By Ms Esther Hill, Director of Djoowak: The Beyond Boundaries Institute
While the discussion of whether to pursue an ATAR pathway or a different pathway will inevitably continue for many years as the percentage of students following a traditional ATAR pathway declines, there is a more important question students, educators and families should be asking. Rather than focusing on an outdated and limiting measure, how can schools, alongside developing the skills and knowledge in what is often called ‘traditional disciplines’, develop capabilities that enable students to thrive in learning and life outside the classroom?
Alternative Pathways To University
Alongside 37 other ‘first mover’ schools across Australia, the University of Melbourne’s Assessment Research Centre has formed a research partnership with All Saints’ College to reach beyond those traditional subjects and focus on the deliberate development of these key competencies and capabilities.
Unlike previous work in this area, the focus of this research has been on assessment. In education it is often said that we measure what we value and value what we measure, and whilst the capabilities have formed part of the Australian Curriculum for many years, there is no requirement to assess and report on them. The power in this work, and its value to tertiary institutions, workplaces and employers is that it enables a richer, more fit for purpose evaluation of suitability.
How might this work in reality? A student who is interested in a pathway in the Health Sciences would complete a suite of courses in Years 11 and 12 that includes examined ATAR courses or a combination of General, ATAR and VET qualifications and workplace learning, better preparing the student for that area of further study. Alongside these studies, this student would also be assessed in the development of competencies such as communication, collaboration and problem-solving. This data would accompany the student’s academic results to provide a ‘learner profile’ which would enable tertiary institutions to assess suitability.
The Traditional ATAR System
The traditional ATAR system often means students haven’t had the opportunity to develop the capabilities required for their post-schooling plans. Engineers need to be problem solvers and collaborators, Doctors need to be respectful and empathetic, and Social Workers need to demonstrate resilience and compassion.
The concept of developing capabilities alongside classroom learning doesn’t remove the importance of subject knowledge and skills. Instead it builds upon it, creating opportunities to add a competency dimension to the profile of the student.
The strenuous assessment regime that characterises the traditional model of Years 11 and 12 needs to shift to accommodate richer opportunities for developing and assessing these competencies. It requires moving beyond the traditional teach-test paradigm that often dominates classroom practice in students’ senior years to more project-based, applied and open tasks that enable young people to develop learner agency. In this approach, the role of a Tertiary Admissions Centre becomes more focused on match-making – finding the most suitable and prepared applicants for the courses on offer.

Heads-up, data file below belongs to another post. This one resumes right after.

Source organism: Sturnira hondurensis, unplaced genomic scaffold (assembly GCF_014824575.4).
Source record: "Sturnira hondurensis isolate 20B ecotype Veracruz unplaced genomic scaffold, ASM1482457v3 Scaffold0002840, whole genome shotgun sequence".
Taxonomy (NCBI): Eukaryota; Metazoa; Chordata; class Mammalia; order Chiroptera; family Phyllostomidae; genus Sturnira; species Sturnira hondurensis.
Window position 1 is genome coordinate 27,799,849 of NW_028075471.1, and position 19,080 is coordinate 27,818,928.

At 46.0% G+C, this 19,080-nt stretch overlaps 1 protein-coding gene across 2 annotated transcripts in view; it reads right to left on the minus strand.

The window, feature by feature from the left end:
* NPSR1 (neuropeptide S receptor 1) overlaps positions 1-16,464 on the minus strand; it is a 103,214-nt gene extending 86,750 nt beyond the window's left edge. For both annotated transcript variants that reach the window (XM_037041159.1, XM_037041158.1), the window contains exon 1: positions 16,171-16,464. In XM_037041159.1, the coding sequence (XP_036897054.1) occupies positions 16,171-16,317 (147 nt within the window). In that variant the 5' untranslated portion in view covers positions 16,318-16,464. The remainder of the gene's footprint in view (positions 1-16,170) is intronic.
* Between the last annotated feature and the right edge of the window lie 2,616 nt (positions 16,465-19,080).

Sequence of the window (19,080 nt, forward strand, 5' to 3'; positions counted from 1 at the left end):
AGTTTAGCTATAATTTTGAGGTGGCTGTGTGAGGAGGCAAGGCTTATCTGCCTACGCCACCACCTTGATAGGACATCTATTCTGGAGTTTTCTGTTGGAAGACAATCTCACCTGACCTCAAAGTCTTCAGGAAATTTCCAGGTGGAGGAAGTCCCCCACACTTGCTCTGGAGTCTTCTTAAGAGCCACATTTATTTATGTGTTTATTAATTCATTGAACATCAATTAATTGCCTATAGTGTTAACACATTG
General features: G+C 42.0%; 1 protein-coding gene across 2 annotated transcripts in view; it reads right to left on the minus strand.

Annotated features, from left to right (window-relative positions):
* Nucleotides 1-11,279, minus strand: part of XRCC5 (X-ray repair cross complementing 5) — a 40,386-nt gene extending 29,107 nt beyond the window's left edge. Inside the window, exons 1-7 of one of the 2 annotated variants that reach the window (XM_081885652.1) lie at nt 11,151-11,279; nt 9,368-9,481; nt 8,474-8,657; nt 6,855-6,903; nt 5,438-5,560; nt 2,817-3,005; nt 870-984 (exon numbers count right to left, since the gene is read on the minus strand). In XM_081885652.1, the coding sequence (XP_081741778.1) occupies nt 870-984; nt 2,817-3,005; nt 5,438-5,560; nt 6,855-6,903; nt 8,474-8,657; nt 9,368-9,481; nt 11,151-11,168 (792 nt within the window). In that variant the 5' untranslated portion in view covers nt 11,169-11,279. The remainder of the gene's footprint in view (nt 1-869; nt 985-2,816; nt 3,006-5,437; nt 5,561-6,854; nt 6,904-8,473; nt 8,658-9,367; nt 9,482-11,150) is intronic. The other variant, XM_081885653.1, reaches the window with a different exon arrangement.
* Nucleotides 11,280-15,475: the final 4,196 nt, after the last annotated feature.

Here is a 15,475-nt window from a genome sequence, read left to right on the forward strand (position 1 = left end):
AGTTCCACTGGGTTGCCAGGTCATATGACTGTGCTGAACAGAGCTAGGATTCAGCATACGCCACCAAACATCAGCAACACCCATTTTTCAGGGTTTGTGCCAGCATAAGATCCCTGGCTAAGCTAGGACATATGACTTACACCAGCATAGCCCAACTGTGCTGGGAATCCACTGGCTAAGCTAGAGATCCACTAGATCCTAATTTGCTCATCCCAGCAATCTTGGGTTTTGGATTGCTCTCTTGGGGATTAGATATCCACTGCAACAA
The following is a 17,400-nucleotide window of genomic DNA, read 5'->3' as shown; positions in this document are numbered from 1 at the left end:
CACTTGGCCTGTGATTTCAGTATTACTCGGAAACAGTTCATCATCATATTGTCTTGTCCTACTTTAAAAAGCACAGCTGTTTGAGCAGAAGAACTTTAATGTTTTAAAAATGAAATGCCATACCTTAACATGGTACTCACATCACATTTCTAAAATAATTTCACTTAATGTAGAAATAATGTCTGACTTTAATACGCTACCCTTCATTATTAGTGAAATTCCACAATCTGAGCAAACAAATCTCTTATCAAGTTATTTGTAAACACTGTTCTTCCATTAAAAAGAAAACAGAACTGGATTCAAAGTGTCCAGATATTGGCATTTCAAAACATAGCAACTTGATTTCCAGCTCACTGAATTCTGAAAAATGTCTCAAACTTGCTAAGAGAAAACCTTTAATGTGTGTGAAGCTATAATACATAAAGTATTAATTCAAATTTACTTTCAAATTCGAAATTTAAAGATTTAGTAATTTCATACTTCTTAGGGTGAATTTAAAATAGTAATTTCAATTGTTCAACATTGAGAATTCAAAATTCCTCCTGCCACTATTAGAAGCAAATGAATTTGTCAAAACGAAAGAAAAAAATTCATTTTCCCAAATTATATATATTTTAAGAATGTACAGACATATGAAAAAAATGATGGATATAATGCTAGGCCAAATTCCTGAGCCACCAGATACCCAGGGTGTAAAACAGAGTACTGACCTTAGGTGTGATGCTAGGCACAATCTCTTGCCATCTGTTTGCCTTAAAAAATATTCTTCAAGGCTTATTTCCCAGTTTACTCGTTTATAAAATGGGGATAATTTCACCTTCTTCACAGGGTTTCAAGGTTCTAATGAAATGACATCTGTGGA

A Different Approach To Secondary Education
In 2022, All Saints’ College launched The Studio School, an alternative to mainstream secondary education that focuses on the holistic development of a young person. The Studio School model sees students receive a personalised program that pairs traditional academic subjects with real-world learning experiences including community and individual projects, university and online courses, work placements and industry partnerships. This enables young people to develop their skills, knowledge and competencies in rich and authentic contexts that empower them to feel confident about their choices and capacities beyond school.
The assessment of these competencies and representation of them in a learner profile is a great leap forward in recognising, warranting and representing the development of the whole person and including, but not limited by, a single number or a set of marks.
As 21st century learners embark into a VUCA* world, young people need to be resilient, active citizens who problem seek and problem solve, use critical and creative thinking, work cooperatively and can communicate their ideas. Young people need to be consciously developing and honing these competencies and to be active agents of their own learning. Exploring the key elements of education that enable young people to thrive allows the world of education to deeply challenge the traditional system and provide more real-world learning opportunities to help students become engaged and compassionate global citizens.
*volatile, uncertain, complex, ambiguous